The aim of argument, or of discussion, should not be victory, but progress.Joseph Joubert (1754—1824)
Open Space Technology (OST) is a group facilitation technique for a larger amount of people (min. 35). It’s very dynamic. Despite its freedom in the execution participants work very disciplined by themselves – with outstanding results. However, the minimum time to plan is half a day (about 4 hours).
Why Open Space Technology?
What’s the best part of conferences and congresses? The tea breaks, naturally! Why? Because you talk to people you want to talk to and about the topic you want to talk about. If you have chatted enough you leave and go to another group of people standing there in discussion. Open Space Technology (OST) is a moderation method for large groups and is focused around this idea. The American author, academic and photographer Harrison Owen (*1935) developed it in 1992. Since then it has become very popular worldwide.
Though this methodology allows complete freedom for the participants, I have never seen people working in a more concentrated fashion. Furthermore, Open Space offers a market of ideas and evolves according to supply and demand. This together makes it the primary tool for a participatory way of leadership! So, let’s have a look:
The topic of the Open Space Session can be left open, or you give a very broad topic, which gives people enough freedom to introduce their own ideas. You could use it for few hours or even several days. The size is not limited: from experience it works best with at least 25 people.
How to go about it?
The moderator introduces the methods to participants. This takes about 20 minutes. He or she has to explain the following:
This is a completely free method. You are free to suggest topics of discussion and free to move. There are only two constraints:
- The start and end times of the session have to be defined.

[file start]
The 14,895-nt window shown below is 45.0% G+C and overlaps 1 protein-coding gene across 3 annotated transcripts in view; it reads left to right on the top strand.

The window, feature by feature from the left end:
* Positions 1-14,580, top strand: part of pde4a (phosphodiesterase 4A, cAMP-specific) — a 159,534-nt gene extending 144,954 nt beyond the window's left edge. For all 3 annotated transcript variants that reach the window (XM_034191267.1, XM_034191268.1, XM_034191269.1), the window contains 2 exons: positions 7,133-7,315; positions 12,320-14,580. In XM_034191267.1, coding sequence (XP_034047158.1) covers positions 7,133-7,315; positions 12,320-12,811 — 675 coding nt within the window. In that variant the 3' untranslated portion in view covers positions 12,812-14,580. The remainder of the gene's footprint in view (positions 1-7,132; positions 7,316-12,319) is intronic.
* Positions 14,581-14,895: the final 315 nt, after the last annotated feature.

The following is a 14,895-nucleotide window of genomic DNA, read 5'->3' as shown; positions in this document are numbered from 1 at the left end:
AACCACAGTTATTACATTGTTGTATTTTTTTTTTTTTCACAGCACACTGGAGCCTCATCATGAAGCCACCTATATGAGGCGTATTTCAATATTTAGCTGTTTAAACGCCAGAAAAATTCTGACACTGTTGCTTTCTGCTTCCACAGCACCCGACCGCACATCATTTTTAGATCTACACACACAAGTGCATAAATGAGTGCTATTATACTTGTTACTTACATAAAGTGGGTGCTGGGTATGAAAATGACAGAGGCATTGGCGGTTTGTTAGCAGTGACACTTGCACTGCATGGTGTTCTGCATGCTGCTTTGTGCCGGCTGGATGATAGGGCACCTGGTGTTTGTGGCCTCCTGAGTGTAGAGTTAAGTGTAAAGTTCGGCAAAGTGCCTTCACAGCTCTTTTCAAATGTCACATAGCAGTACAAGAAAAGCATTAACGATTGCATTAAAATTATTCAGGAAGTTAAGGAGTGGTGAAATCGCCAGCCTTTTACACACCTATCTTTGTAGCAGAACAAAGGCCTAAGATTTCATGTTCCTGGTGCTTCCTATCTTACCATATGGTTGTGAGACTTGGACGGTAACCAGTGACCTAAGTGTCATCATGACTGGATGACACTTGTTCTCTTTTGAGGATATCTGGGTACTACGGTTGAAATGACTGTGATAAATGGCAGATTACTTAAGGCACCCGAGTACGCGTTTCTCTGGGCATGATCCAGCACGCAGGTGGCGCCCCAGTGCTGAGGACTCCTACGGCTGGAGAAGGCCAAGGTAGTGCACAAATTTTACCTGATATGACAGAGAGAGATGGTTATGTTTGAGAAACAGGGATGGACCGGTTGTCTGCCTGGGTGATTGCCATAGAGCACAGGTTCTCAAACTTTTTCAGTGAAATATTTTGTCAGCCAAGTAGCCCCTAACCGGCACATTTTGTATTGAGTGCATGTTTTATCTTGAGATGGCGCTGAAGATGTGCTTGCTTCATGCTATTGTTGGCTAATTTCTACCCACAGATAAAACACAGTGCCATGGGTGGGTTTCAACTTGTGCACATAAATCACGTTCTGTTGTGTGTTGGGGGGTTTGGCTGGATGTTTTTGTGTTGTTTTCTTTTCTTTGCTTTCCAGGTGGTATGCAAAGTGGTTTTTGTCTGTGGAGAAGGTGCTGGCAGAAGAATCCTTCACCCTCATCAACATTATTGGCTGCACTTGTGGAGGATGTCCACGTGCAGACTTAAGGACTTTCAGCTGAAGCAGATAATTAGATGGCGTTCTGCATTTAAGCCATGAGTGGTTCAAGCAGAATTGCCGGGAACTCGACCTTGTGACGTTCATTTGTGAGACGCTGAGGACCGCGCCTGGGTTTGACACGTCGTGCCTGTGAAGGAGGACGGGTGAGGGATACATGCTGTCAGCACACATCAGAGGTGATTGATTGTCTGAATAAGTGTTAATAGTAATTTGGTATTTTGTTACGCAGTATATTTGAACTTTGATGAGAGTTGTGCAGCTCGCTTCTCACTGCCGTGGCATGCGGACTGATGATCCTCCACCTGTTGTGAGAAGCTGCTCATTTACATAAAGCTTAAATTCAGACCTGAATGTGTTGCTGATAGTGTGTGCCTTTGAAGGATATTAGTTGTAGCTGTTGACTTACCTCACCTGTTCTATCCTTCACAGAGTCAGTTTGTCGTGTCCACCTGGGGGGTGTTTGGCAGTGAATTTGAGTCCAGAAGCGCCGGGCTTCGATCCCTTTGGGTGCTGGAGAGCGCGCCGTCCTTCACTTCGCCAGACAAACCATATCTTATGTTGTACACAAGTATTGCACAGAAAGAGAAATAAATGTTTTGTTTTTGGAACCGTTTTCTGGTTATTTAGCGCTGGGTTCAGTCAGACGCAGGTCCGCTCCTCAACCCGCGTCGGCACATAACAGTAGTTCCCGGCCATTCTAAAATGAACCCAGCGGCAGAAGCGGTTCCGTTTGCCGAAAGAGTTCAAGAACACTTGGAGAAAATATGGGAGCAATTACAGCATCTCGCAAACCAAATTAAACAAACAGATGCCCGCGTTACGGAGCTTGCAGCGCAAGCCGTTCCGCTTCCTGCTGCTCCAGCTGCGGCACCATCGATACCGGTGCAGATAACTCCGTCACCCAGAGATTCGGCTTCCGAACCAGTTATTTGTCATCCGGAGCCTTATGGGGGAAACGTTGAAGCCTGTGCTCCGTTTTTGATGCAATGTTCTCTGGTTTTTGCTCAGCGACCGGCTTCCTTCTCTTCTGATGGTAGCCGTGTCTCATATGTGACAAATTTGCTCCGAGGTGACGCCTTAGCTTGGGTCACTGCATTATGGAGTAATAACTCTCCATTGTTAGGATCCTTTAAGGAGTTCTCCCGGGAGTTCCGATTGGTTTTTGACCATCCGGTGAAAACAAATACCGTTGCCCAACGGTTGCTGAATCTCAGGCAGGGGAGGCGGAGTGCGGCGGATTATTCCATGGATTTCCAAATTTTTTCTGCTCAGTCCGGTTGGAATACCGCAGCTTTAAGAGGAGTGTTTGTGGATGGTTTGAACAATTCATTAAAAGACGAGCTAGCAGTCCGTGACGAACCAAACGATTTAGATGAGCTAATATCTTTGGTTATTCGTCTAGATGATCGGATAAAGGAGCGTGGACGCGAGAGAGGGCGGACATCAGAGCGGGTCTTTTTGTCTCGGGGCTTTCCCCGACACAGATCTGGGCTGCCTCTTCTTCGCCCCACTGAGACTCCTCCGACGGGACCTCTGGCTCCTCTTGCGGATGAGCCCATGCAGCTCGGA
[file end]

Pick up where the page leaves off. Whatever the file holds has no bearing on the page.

- The one who suggests a topic is the moderator of the session. He/she has to stay in his discussion circle.
Open the marketplace of ideas: let people suggest topics they want to talk about by writing them on cards (including the name of the originator). As a moderator you organise the ideas in a time/room matrix, which you have prepared in advance. Give the rooms or areas easy-to-understand names like animal names or cities. Before starting make sure the participants know where these areas are.
You will also need to explain the following laws and principles:
The Law of Two Feet
The Law of Two Feet means that everybody can go to any session to contribute or learn whenever he wants to. You take full responsibility for your own decision where you want to be. Usually two types of character emerge:
- Bumblebees: participants who contribute to a discussion and who leave in order to contribute to another group.
- Butterflies: participants who don’t contribute but it’s nice to have them around.
There are Four Principles to accept in order to make it a success:
1. Whoever comes are the right people. Everyone who is attracted to a discussion is the right person to be there — because he cares.
2. Whatever happens is the only thing that could have happened. Everyone is shaped by their own past and expectations. Thus, we acknowledge that we all do our best now, in the present time and place. We don’t bother with what might have been.
3. When it starts is the right time. Creativity has its own pace. Don’t worry about latecomers or an initial general chat. When the discussion starts it starts.
4. When it’s over, it’s over. When you run out of ideas, that’s fine, too. Go on to the next topic you have passion for. If the time is over and you still have a burning desire to continue the conversation, then make plans to do so.
The result should be presented by the moderator of each topic. Furthermore, it is useful to hang up the flip-chart papers or board papers with the contents of each discussion, so that everyone can see and read about it at a later stage.
A follow-up is likely to evolve. To make sure this happens, assign appropriate responsibilities.
Preparation of Open Space Technology
Ensuring success, this exercise requires a little bit of preparation (a minimum of 30—45 minutes). You will need a room or rooms big enough to accommodate all the participants. In a big room or open area you can mark distinct areas. In a hotel you can ask for different conference rooms or define areas in a big hall. You need:
- Flip charts / boards according to the number of groups and depending on the overall number of participants.
- Markers and cards for discussion suggestions.
- A room-time-matrix to organise the ideas.
- Signs or cards to mark the rooms.